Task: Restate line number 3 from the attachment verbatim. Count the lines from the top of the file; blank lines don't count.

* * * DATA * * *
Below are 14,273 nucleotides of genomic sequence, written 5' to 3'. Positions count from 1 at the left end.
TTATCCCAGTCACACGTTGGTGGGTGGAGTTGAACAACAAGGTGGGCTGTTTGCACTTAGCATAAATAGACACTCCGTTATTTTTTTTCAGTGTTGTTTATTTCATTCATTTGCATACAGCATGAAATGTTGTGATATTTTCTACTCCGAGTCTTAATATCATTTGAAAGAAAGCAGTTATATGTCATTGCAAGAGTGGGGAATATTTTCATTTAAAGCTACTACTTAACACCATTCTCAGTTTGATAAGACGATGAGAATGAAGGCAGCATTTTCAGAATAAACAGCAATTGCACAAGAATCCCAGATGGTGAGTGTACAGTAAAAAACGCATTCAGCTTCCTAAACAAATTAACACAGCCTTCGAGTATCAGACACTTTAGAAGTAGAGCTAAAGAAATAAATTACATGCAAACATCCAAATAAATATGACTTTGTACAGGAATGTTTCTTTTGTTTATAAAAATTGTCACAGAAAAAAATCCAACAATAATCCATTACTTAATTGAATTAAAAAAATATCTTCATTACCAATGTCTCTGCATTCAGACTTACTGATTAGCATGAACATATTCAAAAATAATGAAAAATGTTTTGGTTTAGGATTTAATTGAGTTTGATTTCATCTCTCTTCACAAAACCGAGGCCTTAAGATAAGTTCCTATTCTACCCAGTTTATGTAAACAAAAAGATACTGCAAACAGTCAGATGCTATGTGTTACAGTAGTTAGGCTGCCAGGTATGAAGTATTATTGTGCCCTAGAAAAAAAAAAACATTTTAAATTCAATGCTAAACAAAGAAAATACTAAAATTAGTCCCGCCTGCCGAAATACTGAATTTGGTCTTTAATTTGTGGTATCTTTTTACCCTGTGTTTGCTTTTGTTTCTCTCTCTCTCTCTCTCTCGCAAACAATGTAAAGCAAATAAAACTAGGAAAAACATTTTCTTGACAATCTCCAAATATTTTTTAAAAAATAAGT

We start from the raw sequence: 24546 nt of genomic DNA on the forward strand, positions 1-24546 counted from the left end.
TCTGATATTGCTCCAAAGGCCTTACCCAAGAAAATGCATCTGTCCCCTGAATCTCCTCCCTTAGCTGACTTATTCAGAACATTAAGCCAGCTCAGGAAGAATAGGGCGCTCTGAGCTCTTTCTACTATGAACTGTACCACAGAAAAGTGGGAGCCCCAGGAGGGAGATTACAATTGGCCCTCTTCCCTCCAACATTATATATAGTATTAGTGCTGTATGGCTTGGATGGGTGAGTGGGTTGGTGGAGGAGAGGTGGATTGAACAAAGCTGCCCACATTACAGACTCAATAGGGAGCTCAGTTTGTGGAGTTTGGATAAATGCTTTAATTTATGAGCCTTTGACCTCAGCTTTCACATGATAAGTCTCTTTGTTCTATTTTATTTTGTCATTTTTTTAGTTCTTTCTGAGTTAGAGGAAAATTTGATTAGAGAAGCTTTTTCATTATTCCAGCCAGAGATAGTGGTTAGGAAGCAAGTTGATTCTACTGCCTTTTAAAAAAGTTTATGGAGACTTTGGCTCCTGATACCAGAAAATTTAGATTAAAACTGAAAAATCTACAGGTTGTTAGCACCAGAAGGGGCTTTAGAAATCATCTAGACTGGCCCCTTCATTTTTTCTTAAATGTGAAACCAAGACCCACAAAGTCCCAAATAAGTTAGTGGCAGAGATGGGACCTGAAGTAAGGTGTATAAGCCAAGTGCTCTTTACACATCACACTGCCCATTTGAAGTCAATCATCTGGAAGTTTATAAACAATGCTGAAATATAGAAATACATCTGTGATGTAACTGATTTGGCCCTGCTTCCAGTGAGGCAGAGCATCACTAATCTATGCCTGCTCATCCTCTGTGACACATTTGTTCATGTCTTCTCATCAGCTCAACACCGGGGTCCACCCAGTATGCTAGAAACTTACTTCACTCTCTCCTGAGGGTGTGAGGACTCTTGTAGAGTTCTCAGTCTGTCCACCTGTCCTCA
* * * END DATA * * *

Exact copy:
We start from the raw sequence: 24546 nt of genomic DNA on the forward strand, positions 1-24546 counted from the left end.